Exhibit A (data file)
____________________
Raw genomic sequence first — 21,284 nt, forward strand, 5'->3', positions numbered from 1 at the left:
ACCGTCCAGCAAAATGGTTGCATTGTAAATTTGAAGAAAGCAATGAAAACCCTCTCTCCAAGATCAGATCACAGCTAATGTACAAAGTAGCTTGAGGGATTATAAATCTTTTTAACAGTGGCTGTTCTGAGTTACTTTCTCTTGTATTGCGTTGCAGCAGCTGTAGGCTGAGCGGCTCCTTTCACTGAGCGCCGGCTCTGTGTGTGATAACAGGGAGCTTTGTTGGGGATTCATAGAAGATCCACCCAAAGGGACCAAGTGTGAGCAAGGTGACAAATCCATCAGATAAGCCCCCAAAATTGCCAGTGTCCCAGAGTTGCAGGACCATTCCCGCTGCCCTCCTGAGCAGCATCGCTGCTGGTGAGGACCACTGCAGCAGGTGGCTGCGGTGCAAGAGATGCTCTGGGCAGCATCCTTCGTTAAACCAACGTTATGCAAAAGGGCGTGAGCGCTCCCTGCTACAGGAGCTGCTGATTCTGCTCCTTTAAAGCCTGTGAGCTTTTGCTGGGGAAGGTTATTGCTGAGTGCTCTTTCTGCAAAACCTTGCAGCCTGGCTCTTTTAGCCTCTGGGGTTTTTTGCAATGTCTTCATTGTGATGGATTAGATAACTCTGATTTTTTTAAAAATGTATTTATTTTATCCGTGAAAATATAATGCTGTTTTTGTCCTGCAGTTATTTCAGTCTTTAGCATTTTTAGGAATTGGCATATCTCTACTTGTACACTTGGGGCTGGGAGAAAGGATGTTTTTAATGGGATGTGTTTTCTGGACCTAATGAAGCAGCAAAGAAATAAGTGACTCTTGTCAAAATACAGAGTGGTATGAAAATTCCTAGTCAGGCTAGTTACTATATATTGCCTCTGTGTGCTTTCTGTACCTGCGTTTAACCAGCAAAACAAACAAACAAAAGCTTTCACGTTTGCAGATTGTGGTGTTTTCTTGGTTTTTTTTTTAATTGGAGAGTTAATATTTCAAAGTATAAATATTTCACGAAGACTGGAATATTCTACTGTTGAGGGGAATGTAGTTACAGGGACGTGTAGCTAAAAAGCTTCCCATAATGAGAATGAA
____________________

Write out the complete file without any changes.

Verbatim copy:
Raw genomic sequence first — 21,284 nt, forward strand, 5'->3', positions numbered from 1 at the left:
ACCGTCCAGCAAAATGGTTGCATTGTAAATTTGAAGAAAGCAATGAAAACCCTCTCTCCAAGATCAGATCACAGCTAATGTACAAAGTAGCTTGAGGGATTATAAATCTTTTTAACAGTGGCTGTTCTGAGTTACTTTCTCTTGTATTGCGTTGCAGCAGCTGTAGGCTGAGCGGCTCCTTTCACTGAGCGCCGGCTCTGTGTGTGATAACAGGGAGCTTTGTTGGGGATTCATAGAAGATCCACCCAAAGGGACCAAGTGTGAGCAAGGTGACAAATCCATCAGATAAGCCCCCAAAATTGCCAGTGTCCCAGAGTTGCAGGACCATTCCCGCTGCCCTCCTGAGCAGCATCGCTGCTGGTGAGGACCACTGCAGCAGGTGGCTGCGGTGCAAGAGATGCTCTGGGCAGCATCCTTCGTTAAACCAACGTTATGCAAAAGGGCGTGAGCGCTCCCTGCTACAGGAGCTGCTGATTCTGCTCCTTTAAAGCCTGTGAGCTTTTGCTGGGGAAGGTTATTGCTGAGTGCTCTTTCTGCAAAACCTTGCAGCCTGGCTCTTTTAGCCTCTGGGGTTTTTTGCAATGTCTTCATTGTGATGGATTAGATAACTCTGATTTTTTTAAAAATGTATTTATTTTATCCGTGAAAATATAATGCTGTTTTTGTCCTGCAGTTATTTCAGTCTTTAGCATTTTTAGGAATTGGCATATCTCTACTTGTACACTTGGGGCTGGGAGAAAGGATGTTTTTAATGGGATGTGTTTTCTGGACCTAATGAAGCAGCAAAGAAATAAGTGACTCTTGTCAAAATACAGAGTGGTATGAAAATTCCTAGTCAGGCTAGTTACTATATATTGCCTCTGTGTGCTTTCTGTACCTGCGTTTAACCAGCAAAACAAACAAACAAAAGCTTTCACGTTTGCAGATTGTGGTGTTTTCTTGGTTTTTTTTTTAATTGGAGAGTTAATATTTCAAAGTATAAATATTTCACGAAGACTGGAATATTCTACTGTTGAGGGGAATGTAGTTACAGGGACGTGTAGCTAAAAAGCTTCCCATAATGAGAATGAA